A windfall-profits tax on Big Oil would not be punishing them. They would still make huge profits. Their executives and biggest shareholders are obscenely overcompensated. What it would do is reduce the budget deficit, and that would help every American. Those taxes could be used to help America bring forth clean (non-toxic) energy for all. However, the wicked, anti-environmentalist, bad-stewardship Senate Republicans blocked the legislation.
Of course, such taxes are not the solution, but those who backed them are closer to God than are those in the U.S. Senate who opposed them.
Senate GOP blocks windfall taxes on Big Oil
Jun 10, 9:19 PM (ET)
By H. JOSEF HEBERT
WASHINGTON (AP) -Saved by Senate Republicans, big oil companies dodged an attempt Tuesday to slap them with a windfall profits tax and take away billions of dollars in tax breaks in response to the record gasoline prices that have the nation fuming.
GOP senators shoved aside the Democratic proposal, arguing that punishing Big Oil won't do a thing to lower the $4-a-gallon-price of gasoline that is sending economic waves across the country. High prices at the pump are threatening everything from summer vacations to Meals on Wheels deliveries to the elderly.
The Democratic energy package would have imposed a 25 percent tax on any "unreasonable" profits of the five largest U.S. oil companies, which together made $36 billion during the first three months of the year. It also would have given the government more power to address oil market speculation, opened the way for antitrust actions against countries belonging to the OPEC oil cartel, and made energy price gouging a federal crime.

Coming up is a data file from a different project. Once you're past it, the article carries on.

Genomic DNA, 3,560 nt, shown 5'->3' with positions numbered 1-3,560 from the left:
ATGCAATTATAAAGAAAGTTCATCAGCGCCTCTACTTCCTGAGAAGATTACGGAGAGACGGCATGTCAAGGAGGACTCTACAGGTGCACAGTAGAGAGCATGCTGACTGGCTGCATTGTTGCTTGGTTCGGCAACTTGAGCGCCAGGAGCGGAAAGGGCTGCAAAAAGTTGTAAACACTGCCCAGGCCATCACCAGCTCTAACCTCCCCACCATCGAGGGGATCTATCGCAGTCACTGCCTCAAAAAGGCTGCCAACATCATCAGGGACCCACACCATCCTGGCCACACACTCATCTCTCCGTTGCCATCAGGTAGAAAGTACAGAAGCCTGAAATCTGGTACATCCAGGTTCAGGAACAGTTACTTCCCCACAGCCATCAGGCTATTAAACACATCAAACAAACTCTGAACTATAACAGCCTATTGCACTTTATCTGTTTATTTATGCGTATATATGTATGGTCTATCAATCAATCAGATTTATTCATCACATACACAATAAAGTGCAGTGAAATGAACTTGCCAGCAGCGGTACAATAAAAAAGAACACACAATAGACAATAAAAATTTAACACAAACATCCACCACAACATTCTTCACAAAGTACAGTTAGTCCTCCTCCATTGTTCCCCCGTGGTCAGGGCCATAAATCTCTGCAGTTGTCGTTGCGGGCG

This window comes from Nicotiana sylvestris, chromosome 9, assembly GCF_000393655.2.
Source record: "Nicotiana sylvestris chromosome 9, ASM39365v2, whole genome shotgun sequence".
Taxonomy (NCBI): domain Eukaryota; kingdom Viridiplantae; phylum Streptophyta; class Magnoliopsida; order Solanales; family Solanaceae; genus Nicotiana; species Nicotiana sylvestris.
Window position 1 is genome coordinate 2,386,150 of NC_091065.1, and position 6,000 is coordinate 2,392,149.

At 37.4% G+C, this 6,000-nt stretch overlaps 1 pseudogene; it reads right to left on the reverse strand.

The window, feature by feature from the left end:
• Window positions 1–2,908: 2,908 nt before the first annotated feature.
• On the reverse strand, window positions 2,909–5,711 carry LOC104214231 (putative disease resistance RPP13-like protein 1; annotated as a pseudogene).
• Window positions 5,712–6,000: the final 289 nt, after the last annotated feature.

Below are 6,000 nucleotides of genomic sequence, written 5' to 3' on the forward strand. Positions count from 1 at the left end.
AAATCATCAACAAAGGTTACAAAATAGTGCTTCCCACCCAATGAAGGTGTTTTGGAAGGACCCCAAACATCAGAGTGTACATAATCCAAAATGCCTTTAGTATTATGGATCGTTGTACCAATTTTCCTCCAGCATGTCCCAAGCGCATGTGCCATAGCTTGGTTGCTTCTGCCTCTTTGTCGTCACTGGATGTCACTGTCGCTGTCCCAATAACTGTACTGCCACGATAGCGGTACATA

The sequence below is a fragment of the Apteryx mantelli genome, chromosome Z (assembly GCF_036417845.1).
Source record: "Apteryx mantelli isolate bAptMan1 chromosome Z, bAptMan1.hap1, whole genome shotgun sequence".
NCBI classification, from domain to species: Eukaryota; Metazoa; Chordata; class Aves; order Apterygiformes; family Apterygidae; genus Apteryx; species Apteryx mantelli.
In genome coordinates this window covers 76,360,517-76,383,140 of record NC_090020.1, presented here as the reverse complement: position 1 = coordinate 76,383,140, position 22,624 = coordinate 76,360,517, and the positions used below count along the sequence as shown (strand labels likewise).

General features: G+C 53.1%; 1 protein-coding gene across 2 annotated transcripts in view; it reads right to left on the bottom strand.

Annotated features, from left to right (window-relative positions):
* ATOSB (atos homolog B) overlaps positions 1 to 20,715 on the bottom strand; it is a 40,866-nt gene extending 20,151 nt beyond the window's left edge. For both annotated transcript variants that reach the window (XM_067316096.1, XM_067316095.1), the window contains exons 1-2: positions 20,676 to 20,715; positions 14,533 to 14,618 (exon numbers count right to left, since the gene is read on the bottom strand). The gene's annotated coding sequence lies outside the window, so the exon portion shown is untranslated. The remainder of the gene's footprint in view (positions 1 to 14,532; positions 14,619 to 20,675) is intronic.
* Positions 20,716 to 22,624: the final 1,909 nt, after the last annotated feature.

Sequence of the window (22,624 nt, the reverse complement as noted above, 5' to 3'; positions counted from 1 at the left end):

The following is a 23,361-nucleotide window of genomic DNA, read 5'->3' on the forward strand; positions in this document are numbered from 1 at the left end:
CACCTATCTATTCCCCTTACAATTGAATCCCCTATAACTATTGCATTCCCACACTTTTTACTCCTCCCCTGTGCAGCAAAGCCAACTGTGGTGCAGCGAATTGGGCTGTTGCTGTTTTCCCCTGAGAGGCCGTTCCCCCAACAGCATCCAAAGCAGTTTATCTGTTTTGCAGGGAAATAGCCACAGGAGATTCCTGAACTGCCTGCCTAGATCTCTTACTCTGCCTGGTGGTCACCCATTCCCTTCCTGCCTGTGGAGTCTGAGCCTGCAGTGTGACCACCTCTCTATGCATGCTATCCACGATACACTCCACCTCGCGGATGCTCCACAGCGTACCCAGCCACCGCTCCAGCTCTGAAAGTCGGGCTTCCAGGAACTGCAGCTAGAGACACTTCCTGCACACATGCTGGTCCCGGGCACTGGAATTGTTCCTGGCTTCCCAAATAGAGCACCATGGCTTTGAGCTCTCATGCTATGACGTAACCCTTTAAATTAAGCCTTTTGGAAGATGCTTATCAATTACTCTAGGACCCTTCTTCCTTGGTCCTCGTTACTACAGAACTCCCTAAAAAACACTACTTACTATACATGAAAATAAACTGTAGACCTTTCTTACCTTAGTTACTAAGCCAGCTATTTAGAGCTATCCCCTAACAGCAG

At the Capitol, Democratic leaders needed 60 votes and they got only 51 senators' support, including seven Republicans who bucked their party leaders. Sen. Mary Landrieu of Louisiana, a state tied closely to the oil industry, was the only Democrat opposing the bill. Senate Majority Leader Harry Reid voted in favor of the measure, but for procedural reasons changed his vote to "no" so that he could bring it up again.
The bill's supporters argued that their proposal was different from the windfall profits taxes of the early 1980s that thwarted domestic production and led to a rise in imports. The oil companies could avoid the tax by using their "windfall" to push alternative energy programs or refinery expansions, they said.
Shortly after the oil tax vote, Republicans blocked a second proposal that would extend tax breaks that have either expired or are scheduled to end this year for wind, solar and other alternative energy development, and for the promotion of energy efficiency and conservation. Again Democrats couldn't get the 60 votes to overcome a GOP filibuster.
Obama, in a statement, said Republicans had "turned a blind eye to the plight of America's working families" by refusing to take up the energy legislation. Obama has supported additional taxes on the oil companies. McCain is opposed to such taxes and has proposed across-the-aboard tax reductions for industry as a way to help the economy.
In addition to the proposed windfall profits tax, the Democrats' bill also would have rescinded tax breaks that are expected to save the oil companies $17 billion over the next 10 years. The money would have been used to provide tax incentives for producers of wind, solar and other alternative energy sources as well as for energy conservation.
In an attempt to dampen oil market speculation, the legislation would require traders to put up more collateral in the energy futures markets and would provide authority to regulate U.S.-based trading in foreign markets. And it would make oil and gas price gouging a federal crime, with stiff penalties of up to $5 million during a presidentially declared energy emergency.